CLEVELAND - They were right there still hanging with the Cavaliers, defying logic in ways only they can.
The guy who's been their healthiest player, the one who hadn't missed a game all season after a couple of injury-plagued campaigns, strained his right calf in the second quarter, meaning the Nets were minus two of their top three scorers. The team that has all kinds of issues closing things out seemed to be in dire straits, facing a doomsday scenario without the services of its floor general, Deron Williams, who limped off the court and did not return.
Or so one assumed, anyway.
But the Nets showed resilience, staying within arm's length of Cleveland, and even had a chance to send it into overtime. But Kevin Garnett missed a potential game-tying three-pointer on a scramble with 2.8 seconds remaining, foiling the Nets' comeback bid in a 95-91 loss at Quicken Loans Arena on Friday night.
Just another typical day in the wacky land of Nets basketball.
Joe Johnson had 26 points to pace the Nets (10-15), but couldn't corral the ball on the possession that led to Garnett's possible tying shot. Mason Plumlee had 14 points and nine rebounds and Sergey Karasev, returning to the starting lineup after missing Wednesday's game in Toronto with a strained left oblique, posted a career-high 12 points against his former team.
LeBron James had 22 points and nine assists for the Cavs (15-10). Mike Miller tossed in 21 points, knocking down 7 of 8 three-pointers.
Williams' injury came on an innocent play. The Nets led 45-39 when Williams threw a simple pass to Garnett in the paint, but he knew something was wrong immediately as he landed with 4:40 remaining in the half, asking out of the game.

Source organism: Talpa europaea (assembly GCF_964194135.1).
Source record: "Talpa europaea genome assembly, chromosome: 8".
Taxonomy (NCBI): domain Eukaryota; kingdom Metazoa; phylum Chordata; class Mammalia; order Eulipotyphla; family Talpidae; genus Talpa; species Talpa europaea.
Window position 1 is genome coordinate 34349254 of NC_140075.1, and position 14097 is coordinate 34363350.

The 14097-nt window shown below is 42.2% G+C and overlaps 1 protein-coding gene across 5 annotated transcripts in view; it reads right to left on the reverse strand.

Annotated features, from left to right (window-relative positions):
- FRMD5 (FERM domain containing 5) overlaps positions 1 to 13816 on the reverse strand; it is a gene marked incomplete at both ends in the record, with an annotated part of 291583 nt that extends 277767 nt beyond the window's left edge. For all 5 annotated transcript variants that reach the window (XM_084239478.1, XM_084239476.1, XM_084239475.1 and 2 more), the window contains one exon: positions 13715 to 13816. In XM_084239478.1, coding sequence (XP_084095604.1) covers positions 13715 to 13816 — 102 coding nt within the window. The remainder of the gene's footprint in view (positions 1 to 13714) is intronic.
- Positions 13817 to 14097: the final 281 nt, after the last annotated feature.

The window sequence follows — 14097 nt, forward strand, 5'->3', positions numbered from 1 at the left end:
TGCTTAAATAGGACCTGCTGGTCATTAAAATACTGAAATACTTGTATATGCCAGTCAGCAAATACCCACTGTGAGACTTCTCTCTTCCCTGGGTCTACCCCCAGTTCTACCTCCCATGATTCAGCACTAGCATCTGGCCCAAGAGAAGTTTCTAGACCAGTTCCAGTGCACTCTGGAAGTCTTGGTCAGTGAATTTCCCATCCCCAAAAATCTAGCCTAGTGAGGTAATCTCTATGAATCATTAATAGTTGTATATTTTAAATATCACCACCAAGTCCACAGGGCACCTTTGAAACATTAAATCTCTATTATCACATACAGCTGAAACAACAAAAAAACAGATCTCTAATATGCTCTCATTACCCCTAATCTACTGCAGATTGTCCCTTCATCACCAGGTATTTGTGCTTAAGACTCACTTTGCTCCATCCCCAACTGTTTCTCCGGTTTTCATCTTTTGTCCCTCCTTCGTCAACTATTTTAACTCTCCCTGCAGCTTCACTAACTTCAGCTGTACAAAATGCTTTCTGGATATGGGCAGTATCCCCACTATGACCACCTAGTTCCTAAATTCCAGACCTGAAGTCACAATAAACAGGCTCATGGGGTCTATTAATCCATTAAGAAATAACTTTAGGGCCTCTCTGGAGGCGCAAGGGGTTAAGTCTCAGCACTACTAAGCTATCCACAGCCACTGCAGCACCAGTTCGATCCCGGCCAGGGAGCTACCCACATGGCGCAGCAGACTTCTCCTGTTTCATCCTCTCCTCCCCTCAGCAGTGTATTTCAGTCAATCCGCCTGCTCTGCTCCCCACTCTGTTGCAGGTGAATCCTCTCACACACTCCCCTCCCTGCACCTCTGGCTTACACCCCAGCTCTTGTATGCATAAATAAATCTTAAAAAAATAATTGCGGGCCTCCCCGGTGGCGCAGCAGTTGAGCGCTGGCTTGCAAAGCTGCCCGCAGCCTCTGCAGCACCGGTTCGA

He exited and headed to the locker room with team trainer Tim Walsh to get examined, never coming back out onto the court. The Cavs finished the half off impressively, rattling off a 15-4 run to grab a 54-49 edge at the break.
By then, the Nets' usual strong start had evaporated and their 33 first-quarter points were a distant memory, putting them on track to continue that pattern of wilting and succumbing to the opposition.
At the heart of the Nets' issues is an inability to keep things together in the second-half pressure cooker.
They have made 92 turnovers in the fourth quarter this season.
"That's the thing that's troubling to me," Lionel Hollins said before the game. "We get to a certain point in the game, somebody will miss a shot and then they'll go score and we'll come right back and turn the ball over two or three times, and next thing you know, a close game, we are down eight.
"We've just got to avoid those types of mistakes and be stronger and just try to say, OK, we made one mistake, let's not make another one. Let's go get us a good shot."